Course information

Length

1 year full-time or 2 years part-time

Scholarship information

Funding available

Course overview

Interrogate the status quo with leading academics who don’t just talk and write about politics, but actively campaign to create change in the world

All around us governments are in crisis, protests are on the increase, dissent and mobilisation is widespread and relayed across the world instantaneously on a screen. Communication is at the very heart of the structures, institutions and actors that give meaning to politics in governments, in parties and on the street. 

The questions we ask

How do we live our politics on a daily basis? Who holds the power to influence political decisions that structure our lives? How might democracy be done better? What is the relationship between politics, the individual, institutions and the media? These are the kinds of questions we’re asking on this programme.

And we take an expansive view, so you’ll learn about politics and communications not just as a singular discipline, but as a subject that’s much more nuanced, moving across everything from governments and parties to NGOs and activists; from economic and environmental policy and conflict representation, to issues of race, gender, social theory and popular culture. 

The processes we use

Alongside traditional lectures and seminars we also do workshops and research exercises to reflect on how political communications are part of the rituals and rhythms of our daily lives and how this is influenced by others.

As part of the programme you may also be tasked with designing and pitching your own political campaign. We use these kinds of exercises because we think it’s only by actively engaging with political communications that we can better understand how it is part of our everyday lives. 

The approach we take

We’re active not passive so this course isn’t just about having our heads in books, it’s about applying ideas to the real world. We’ll expect you to be reading the news every day because we want you to engage with what’s happening and unravel it.

There are also opportunities to interact with industry experts, get involved in live campaigns and collaborate with people coming from all over the world. We pride ourselves on fostering a supportive environment and offering an open door throughout your time with us. At Goldsmiths the conversations are always just starting.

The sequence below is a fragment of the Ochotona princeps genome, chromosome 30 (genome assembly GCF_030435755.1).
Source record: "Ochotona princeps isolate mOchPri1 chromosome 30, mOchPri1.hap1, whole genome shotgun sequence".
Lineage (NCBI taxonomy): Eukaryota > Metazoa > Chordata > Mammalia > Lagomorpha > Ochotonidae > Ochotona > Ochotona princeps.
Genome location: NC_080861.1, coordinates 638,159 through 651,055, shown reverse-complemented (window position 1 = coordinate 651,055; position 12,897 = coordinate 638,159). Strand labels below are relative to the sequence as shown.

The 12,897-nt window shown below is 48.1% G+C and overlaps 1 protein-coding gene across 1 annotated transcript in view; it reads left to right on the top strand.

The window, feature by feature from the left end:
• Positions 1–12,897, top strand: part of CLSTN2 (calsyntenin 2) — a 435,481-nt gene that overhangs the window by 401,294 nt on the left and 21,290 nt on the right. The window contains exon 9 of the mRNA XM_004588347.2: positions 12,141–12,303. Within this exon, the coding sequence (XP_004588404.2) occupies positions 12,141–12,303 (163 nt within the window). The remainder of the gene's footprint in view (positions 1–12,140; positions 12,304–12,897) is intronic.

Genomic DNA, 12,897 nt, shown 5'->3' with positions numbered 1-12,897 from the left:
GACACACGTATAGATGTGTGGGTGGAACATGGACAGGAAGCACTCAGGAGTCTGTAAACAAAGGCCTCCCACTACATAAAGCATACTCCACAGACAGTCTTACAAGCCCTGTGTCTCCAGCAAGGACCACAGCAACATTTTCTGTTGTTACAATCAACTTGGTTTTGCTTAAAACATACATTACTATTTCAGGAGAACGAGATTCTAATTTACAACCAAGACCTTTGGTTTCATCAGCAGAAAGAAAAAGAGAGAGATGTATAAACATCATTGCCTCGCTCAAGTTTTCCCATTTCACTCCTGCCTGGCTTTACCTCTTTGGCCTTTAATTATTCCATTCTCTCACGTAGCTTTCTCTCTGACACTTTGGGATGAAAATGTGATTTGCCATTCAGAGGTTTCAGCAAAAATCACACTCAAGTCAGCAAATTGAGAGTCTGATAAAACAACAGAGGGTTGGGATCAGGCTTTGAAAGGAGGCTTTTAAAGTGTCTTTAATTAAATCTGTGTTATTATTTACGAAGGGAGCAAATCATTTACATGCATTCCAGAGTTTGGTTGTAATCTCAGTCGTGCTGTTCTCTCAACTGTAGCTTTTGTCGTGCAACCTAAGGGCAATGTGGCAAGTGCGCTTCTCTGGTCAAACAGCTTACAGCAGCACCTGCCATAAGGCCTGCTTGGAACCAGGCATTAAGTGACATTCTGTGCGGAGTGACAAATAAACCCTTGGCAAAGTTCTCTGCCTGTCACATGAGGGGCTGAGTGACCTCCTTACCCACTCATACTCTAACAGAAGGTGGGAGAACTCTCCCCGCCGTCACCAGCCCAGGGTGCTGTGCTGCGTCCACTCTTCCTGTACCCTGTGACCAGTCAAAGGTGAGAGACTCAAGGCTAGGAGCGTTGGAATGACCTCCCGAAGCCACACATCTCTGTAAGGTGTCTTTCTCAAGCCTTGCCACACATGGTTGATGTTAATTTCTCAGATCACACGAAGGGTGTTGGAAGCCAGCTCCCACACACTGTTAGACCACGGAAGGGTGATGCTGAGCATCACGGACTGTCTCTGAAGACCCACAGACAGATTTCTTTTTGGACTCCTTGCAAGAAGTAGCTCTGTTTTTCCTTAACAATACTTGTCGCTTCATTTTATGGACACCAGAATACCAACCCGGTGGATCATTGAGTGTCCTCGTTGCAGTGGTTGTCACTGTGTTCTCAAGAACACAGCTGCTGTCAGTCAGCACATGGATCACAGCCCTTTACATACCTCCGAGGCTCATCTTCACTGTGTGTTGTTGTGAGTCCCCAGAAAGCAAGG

Contact the department

If you have specific questions about the degree, contact Dr Aeron Davis

What you'll study

Overview

The programme’s core curriculum will address a range of contemporary issues, debates and theory in political communication, including work on:

  • comparative media systems
  • theories of communication and democratisation
  • global media, international governance and transnational communication
  • economic, financial and industrial policy
  • digital media and online politics
  • media sociology and news production
  • political parties, party ideologies and party-member dynamics
  • public relations, political marketing and spin
  • government communication systems and media management
  • media audiences, effects and agenda-setting
  • public opinion and public sphere debates
  • interest groups, social movements and alternative media
  • advocacy, civil society and public affairs
  • new technologies and the information society
  • citizenship and public engagement
  • the policy process and government decision-making
  • politics and culture
  • social theories of power, culture and communications

Theory is usually applied to a number of case study areas on, for example: conflict and war; elections; social and environmental debates; foreign affairs; the economy, finance and business; crime and disorder. Theory and discussion is always related to current events and debates.

Structure

The MA in Political Communications is built up of modules that must count up to 180 credits. The programme comprises:

  • Two core modules taught in the Department of Media, Communications and Cultural Studies (60 credits in total)
  • A research skills module
  • 60 credits' worth of modules chosen from the Department of Politics or Department of Media, Communications and Cultural Studies. These can be a combination of 30 and 15 credit modules
  • Up to 30 of the 60 credits of options may be chosen from the departments of Sociology, Anthropology, English and Comparative Literature, and the Centre for Cultural Studies

Core modules

Module title Credits
  The Structure of Contemporary Political Communications 30 credits
  Critical Perspectives on Political Communications 30 credits
  MA in Political Communications Dissertation and Research Methods 60 credits

Option modules

Media options

We offer a wide range of option modules each year. For more information, please refer to our list of Media modules.

Politics options

Choose a total of 30 credits (1 x 30 or 2 x 15).

Module title Credits
  The Political-Economic Governance of the European Union 30 credits
  Risk in Contemporary Politics 30 credits
  Global Political Cultures 1: Knowledge, Power and Culture 15 credits
  Theories of International Relations 30 credits
  Government and Politics of the European Union 15 credits
  Continental Political Theory 15 credits
  Global Political Cultures 2: The Body Gender and Politics 15 credits
  An(Other) China: Postcolonial Theory, Postmodern Concerns 30 credits

Assessment

The MA is assessed primarily through coursework essays and written projects. Practical modules may require audiovisual elements to be submitted. It will also include a dissertation of approximately 12,000 words.

Download the programme specification for the 2018-19 intake. If you would like an earlier version of the programme specification, please contact the Quality Office.

Please note that due to staff research commitments not all of these modules may be available every year.

Entry requirements

You should have (or expect to be awarded) an undergraduate degree of at least upper second class standard in a relevant/related subject.

International qualifications

We accept a wide range of international qualifications. Find out more about the qualifications we accept from around the world.